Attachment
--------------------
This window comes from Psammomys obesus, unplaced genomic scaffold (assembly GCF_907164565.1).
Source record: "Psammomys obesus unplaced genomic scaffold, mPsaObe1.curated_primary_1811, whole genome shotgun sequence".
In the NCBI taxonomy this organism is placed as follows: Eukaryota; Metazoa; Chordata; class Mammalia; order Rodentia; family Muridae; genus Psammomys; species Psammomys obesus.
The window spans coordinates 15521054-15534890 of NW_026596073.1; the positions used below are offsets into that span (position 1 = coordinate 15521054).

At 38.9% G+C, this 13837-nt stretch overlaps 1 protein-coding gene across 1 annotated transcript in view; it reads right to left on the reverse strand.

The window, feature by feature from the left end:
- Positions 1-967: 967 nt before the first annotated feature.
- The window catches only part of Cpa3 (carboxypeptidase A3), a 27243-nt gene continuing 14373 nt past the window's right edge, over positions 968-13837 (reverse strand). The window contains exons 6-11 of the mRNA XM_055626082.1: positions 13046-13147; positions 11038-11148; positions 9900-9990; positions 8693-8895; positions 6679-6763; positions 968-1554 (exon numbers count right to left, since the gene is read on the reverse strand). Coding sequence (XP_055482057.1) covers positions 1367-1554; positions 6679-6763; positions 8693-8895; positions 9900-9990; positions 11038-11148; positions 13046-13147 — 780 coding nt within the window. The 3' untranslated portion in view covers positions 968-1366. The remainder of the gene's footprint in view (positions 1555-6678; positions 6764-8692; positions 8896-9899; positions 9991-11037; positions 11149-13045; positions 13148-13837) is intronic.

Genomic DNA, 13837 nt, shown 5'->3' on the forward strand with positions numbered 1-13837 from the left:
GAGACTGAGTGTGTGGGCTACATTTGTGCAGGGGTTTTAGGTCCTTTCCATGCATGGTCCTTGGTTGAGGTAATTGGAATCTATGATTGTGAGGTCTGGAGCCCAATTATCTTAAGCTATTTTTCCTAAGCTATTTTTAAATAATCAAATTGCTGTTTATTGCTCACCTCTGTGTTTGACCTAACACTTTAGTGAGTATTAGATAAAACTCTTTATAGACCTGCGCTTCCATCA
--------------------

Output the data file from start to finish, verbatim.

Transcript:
This window comes from Psammomys obesus, unplaced genomic scaffold (assembly GCF_907164565.1).
Source record: "Psammomys obesus unplaced genomic scaffold, mPsaObe1.curated_primary_1811, whole genome shotgun sequence".
In the NCBI taxonomy this organism is placed as follows: Eukaryota; Metazoa; Chordata; class Mammalia; order Rodentia; family Muridae; genus Psammomys; species Psammomys obesus.
The window spans coordinates 15521054-15534890 of NW_026596073.1; the positions used below are offsets into that span (position 1 = coordinate 15521054).

At 38.9% G+C, this 13837-nt stretch overlaps 1 protein-coding gene across 1 annotated transcript in view; it reads right to left on the reverse strand.

The window, feature by feature from the left end:
- Positions 1-967: 967 nt before the first annotated feature.
- The window catches only part of Cpa3 (carboxypeptidase A3), a 27243-nt gene continuing 14373 nt past the window's right edge, over positions 968-13837 (reverse strand). The window contains exons 6-11 of the mRNA XM_055626082.1: positions 13046-13147; positions 11038-11148; positions 9900-9990; positions 8693-8895; positions 6679-6763; positions 968-1554 (exon numbers count right to left, since the gene is read on the reverse strand). Coding sequence (XP_055482057.1) covers positions 1367-1554; positions 6679-6763; positions 8693-8895; positions 9900-9990; positions 11038-11148; positions 13046-13147 — 780 coding nt within the window. The 3' untranslated portion in view covers positions 968-1366. The remainder of the gene's footprint in view (positions 1555-6678; positions 6764-8692; positions 8896-9899; positions 9991-11037; positions 11149-13045; positions 13148-13837) is intronic.

Genomic DNA, 13837 nt, shown 5'->3' on the forward strand with positions numbered 1-13837 from the left:
GAGACTGAGTGTGTGGGCTACATTTGTGCAGGGGTTTTAGGTCCTTTCCATGCATGGTCCTTGGTTGAGGTAATTGGAATCTATGATTGTGAGGTCTGGAGCCCAATTATCTTAAGCTATTTTTCCTAAGCTATTTTTAAATAATCAAATTGCTGTTTATTGCTCACCTCTGTGTTTGACCTAACACTTTAGTGAGTATTAGATAAAACTCTTTATAGACCTGCGCTTCCATCA